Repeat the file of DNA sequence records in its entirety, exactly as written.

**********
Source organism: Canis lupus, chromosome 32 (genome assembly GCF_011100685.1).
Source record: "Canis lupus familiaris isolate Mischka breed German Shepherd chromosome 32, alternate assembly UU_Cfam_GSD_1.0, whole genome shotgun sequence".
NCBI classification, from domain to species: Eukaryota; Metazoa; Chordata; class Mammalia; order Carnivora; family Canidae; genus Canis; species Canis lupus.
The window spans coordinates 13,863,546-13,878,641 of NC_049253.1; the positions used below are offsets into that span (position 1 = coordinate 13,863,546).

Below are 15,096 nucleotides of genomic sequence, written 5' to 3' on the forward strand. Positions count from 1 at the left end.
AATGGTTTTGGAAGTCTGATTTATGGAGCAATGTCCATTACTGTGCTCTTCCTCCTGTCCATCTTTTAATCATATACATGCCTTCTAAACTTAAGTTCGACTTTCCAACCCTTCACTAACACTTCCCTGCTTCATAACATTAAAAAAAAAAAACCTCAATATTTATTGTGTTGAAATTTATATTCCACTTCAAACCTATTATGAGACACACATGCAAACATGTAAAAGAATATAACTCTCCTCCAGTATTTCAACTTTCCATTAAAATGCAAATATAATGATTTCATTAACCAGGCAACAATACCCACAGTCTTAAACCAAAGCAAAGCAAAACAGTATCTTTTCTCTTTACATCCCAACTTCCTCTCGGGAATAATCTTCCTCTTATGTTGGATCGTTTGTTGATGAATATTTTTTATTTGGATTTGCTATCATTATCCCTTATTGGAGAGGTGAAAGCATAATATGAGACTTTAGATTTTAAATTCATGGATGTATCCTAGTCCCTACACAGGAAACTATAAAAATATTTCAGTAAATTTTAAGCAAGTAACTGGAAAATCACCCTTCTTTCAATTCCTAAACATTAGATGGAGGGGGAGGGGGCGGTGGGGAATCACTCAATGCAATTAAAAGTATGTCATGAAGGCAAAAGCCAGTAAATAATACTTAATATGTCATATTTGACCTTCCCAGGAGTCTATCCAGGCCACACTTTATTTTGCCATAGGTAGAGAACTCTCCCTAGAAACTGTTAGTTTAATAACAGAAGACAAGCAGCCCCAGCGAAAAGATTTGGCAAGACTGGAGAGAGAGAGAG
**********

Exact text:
Source organism: Canis lupus, chromosome 32 (genome assembly GCF_011100685.1).
Source record: "Canis lupus familiaris isolate Mischka breed German Shepherd chromosome 32, alternate assembly UU_Cfam_GSD_1.0, whole genome shotgun sequence".
NCBI classification, from domain to species: Eukaryota; Metazoa; Chordata; class Mammalia; order Carnivora; family Canidae; genus Canis; species Canis lupus.
The window spans coordinates 13,863,546-13,878,641 of NC_049253.1; the positions used below are offsets into that span (position 1 = coordinate 13,863,546).

Below are 15,096 nucleotides of genomic sequence, written 5' to 3' on the forward strand. Positions count from 1 at the left end.
AATGGTTTTGGAAGTCTGATTTATGGAGCAATGTCCATTACTGTGCTCTTCCTCCTGTCCATCTTTTAATCATATACATGCCTTCTAAACTTAAGTTCGACTTTCCAACCCTTCACTAACACTTCCCTGCTTCATAACATTAAAAAAAAAAAACCTCAATATTTATTGTGTTGAAATTTATATTCCACTTCAAACCTATTATGAGACACACATGCAAACATGTAAAAGAATATAACTCTCCTCCAGTATTTCAACTTTCCATTAAAATGCAAATATAATGATTTCATTAACCAGGCAACAATACCCACAGTCTTAAACCAAAGCAAAGCAAAACAGTATCTTTTCTCTTTACATCCCAACTTCCTCTCGGGAATAATCTTCCTCTTATGTTGGATCGTTTGTTGATGAATATTTTTTATTTGGATTTGCTATCATTATCCCTTATTGGAGAGGTGAAAGCATAATATGAGACTTTAGATTTTAAATTCATGGATGTATCCTAGTCCCTACACAGGAAACTATAAAAATATTTCAGTAAATTTTAAGCAAGTAACTGGAAAATCACCCTTCTTTCAATTCCTAAACATTAGATGGAGGGGGAGGGGGCGGTGGGGAATCACTCAATGCAATTAAAAGTATGTCATGAAGGCAAAAGCCAGTAAATAATACTTAATATGTCATATTTGACCTTCCCAGGAGTCTATCCAGGCCACACTTTATTTTGCCATAGGTAGAGAACTCTCCCTAGAAACTGTTAGTTTAATAACAGAAGACAAGCAGCCCCAGCGAAAAGATTTGGCAAGACTGGAGAGAGAGAGAG